Last Saturday the Presiding Bishop left many all over the world longing to know more about him and his work. Fortunately, for us, Bishop Curry has published a number of books and articles, made many online videos, and preached sermons all over. He seems to be everywhere.
However, there is also Verna’s book entitled, The Dream of God. It is a huge clue to understanding Bishop Curry. When he was elected Bishop of North Carolina, one of the first things he did was to order a copy of it for every member of his new diocese.
Those who have read it see very clearly how our Presiding Bishop was shaped by Verna in his ministry. In this book, she takes us to new places in our journey with God, places we know are there but often require a guide to be fully comprehended.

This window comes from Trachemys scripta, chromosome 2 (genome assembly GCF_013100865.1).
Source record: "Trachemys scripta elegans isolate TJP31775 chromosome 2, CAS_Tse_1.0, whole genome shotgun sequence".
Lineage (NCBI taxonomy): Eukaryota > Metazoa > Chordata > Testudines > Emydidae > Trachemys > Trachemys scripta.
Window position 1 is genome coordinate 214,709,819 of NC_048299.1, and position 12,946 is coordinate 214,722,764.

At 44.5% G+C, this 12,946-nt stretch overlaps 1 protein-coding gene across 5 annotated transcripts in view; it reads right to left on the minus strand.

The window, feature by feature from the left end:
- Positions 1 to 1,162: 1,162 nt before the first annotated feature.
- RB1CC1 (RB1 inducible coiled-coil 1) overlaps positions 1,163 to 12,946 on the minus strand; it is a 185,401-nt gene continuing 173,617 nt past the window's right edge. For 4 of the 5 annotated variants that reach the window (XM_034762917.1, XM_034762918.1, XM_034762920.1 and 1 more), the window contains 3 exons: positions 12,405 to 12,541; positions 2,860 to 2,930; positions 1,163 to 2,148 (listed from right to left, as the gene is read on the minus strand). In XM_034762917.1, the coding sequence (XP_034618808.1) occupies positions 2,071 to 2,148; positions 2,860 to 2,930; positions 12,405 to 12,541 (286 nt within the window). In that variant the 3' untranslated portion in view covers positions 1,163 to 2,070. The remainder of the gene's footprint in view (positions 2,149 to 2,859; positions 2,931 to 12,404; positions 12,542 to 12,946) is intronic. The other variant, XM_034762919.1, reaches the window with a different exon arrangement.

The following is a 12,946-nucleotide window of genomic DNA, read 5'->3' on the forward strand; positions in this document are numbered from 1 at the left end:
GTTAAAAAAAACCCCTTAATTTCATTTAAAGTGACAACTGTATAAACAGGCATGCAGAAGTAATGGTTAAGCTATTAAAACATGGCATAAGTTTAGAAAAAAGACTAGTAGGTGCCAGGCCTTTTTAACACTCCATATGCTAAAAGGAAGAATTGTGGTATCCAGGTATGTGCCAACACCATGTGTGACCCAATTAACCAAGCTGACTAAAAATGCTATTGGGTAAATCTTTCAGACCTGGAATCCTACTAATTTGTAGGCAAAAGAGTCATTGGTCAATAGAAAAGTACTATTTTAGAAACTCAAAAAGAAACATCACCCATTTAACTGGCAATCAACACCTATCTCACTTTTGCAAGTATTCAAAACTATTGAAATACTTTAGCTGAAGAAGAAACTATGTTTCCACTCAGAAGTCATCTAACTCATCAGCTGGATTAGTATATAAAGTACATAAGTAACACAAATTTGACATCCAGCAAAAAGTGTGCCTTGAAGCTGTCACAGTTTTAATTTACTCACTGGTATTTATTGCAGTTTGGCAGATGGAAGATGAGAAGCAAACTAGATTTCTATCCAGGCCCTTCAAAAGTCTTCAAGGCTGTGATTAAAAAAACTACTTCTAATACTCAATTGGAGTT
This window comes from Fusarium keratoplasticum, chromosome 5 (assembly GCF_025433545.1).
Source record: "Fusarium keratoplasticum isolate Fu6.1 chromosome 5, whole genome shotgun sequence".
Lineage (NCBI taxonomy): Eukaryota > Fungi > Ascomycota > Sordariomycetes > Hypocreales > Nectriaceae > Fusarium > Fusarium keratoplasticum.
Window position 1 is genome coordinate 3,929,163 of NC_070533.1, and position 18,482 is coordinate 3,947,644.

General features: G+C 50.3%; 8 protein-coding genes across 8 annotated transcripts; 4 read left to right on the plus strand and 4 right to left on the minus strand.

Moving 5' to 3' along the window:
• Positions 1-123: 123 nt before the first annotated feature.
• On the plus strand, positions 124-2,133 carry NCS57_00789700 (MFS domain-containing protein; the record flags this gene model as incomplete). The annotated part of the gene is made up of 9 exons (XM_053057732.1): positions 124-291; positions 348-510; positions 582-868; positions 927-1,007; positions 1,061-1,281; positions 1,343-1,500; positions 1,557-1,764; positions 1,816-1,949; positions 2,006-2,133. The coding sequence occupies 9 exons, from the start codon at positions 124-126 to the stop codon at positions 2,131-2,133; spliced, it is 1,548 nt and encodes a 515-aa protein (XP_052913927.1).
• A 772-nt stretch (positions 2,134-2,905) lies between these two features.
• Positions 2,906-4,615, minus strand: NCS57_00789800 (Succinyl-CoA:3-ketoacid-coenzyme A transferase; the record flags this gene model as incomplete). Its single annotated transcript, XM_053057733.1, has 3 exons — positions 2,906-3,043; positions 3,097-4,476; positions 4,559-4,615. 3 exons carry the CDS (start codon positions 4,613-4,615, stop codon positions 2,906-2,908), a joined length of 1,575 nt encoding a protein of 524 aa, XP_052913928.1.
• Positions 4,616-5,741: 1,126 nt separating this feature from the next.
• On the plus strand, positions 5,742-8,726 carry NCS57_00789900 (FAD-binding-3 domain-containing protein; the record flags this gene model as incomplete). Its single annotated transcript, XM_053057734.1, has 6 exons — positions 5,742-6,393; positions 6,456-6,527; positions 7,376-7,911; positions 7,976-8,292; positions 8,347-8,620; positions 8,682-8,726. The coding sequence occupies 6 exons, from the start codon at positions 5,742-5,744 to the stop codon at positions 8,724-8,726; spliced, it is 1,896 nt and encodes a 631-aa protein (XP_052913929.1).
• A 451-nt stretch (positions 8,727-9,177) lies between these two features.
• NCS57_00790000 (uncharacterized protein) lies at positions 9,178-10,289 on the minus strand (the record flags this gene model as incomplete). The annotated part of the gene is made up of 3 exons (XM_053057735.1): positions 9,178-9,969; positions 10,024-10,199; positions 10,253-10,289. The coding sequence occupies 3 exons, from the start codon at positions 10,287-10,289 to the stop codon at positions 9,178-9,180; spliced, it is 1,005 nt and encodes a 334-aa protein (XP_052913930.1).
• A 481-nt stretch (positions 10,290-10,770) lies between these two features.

I encourage you to get your own copy of the book and take your time reading it.
For years I have ordered used copies for groups that have asked me to speak to them about Verna’s life and work. There are still copies available online. I have yet to find a used one that was not filled with previous owners’ handwritten notes that have never failed to help me see something new in Verna's words.
Fortunately, participants in EfM (Education for Ministry) this year were able to read the book, and explore together its meaning … so there may be some copies floating around your parish or even in parish bookstores.
A challenging and encouraging spirit
In her final years, Verna's standard response to any question about her well-being was that God had not "graced me with an early death." In truth, she had much more to give this world and was frustrated that the physical limitations of age were preventing her from continuing.
Her work did not end when she departed this life.
Without diminishing the brilliance of Michael Curry, I imagine Verna's voice was not far from St. George's Chapel last Saturday, challenging him and encouraging him forward... in much the same way she did years ago for a very naive teenager who was late for church.